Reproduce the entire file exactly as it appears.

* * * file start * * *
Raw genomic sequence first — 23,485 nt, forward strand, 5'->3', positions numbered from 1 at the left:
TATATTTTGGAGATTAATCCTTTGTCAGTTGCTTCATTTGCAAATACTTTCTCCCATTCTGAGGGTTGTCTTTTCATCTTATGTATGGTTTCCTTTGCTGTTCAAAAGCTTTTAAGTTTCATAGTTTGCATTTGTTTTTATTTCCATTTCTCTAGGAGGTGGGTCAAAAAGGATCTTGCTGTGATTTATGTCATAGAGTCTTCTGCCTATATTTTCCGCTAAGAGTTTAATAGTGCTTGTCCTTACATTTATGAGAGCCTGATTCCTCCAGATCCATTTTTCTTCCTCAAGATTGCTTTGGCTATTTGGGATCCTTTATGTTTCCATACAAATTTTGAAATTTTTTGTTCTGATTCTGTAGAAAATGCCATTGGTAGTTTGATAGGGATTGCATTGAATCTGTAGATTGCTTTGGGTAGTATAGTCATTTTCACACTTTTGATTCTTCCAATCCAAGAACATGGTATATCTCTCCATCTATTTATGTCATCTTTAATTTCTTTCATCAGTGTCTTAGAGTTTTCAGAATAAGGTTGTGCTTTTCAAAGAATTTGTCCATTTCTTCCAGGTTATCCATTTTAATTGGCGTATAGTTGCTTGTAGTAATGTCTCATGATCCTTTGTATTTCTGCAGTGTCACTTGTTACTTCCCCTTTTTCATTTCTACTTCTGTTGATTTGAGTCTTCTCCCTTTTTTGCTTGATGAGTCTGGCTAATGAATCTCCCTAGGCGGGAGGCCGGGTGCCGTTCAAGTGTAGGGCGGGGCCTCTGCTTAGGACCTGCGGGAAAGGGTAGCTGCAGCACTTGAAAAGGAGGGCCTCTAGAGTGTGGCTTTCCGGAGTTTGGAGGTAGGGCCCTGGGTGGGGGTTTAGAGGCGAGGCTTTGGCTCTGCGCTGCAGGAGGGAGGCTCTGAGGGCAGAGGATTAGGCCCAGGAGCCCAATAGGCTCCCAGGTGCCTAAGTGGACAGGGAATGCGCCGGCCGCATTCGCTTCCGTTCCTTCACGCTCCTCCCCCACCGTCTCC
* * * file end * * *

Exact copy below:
Raw genomic sequence first — 23,485 nt, forward strand, 5'->3', positions numbered from 1 at the left:
TATATTTTGGAGATTAATCCTTTGTCAGTTGCTTCATTTGCAAATACTTTCTCCCATTCTGAGGGTTGTCTTTTCATCTTATGTATGGTTTCCTTTGCTGTTCAAAAGCTTTTAAGTTTCATAGTTTGCATTTGTTTTTATTTCCATTTCTCTAGGAGGTGGGTCAAAAAGGATCTTGCTGTGATTTATGTCATAGAGTCTTCTGCCTATATTTTCCGCTAAGAGTTTAATAGTGCTTGTCCTTACATTTATGAGAGCCTGATTCCTCCAGATCCATTTTTCTTCCTCAAGATTGCTTTGGCTATTTGGGATCCTTTATGTTTCCATACAAATTTTGAAATTTTTTGTTCTGATTCTGTAGAAAATGCCATTGGTAGTTTGATAGGGATTGCATTGAATCTGTAGATTGCTTTGGGTAGTATAGTCATTTTCACACTTTTGATTCTTCCAATCCAAGAACATGGTATATCTCTCCATCTATTTATGTCATCTTTAATTTCTTTCATCAGTGTCTTAGAGTTTTCAGAATAAGGTTGTGCTTTTCAAAGAATTTGTCCATTTCTTCCAGGTTATCCATTTTAATTGGCGTATAGTTGCTTGTAGTAATGTCTCATGATCCTTTGTATTTCTGCAGTGTCACTTGTTACTTCCCCTTTTTCATTTCTACTTCTGTTGATTTGAGTCTTCTCCCTTTTTTGCTTGATGAGTCTGGCTAATGAATCTCCCTAGGCGGGAGGCCGGGTGCCGTTCAAGTGTAGGGCGGGGCCTCTGCTTAGGACCTGCGGGAAAGGGTAGCTGCAGCACTTGAAAAGGAGGGCCTCTAGAGTGTGGCTTTCCGGAGTTTGGAGGTAGGGCCCTGGGTGGGGGTTTAGAGGCGAGGCTTTGGCTCTGCGCTGCAGGAGGGAGGCTCTGAGGGCAGAGGATTAGGCCCAGGAGCCCAATAGGCTCCCAGGTGCCTAAGTGGACAGGGAATGCGCCGGCCGCATTCGCTTCCGTTCCTTCACGCTCCTCCCCCACCGTCTCC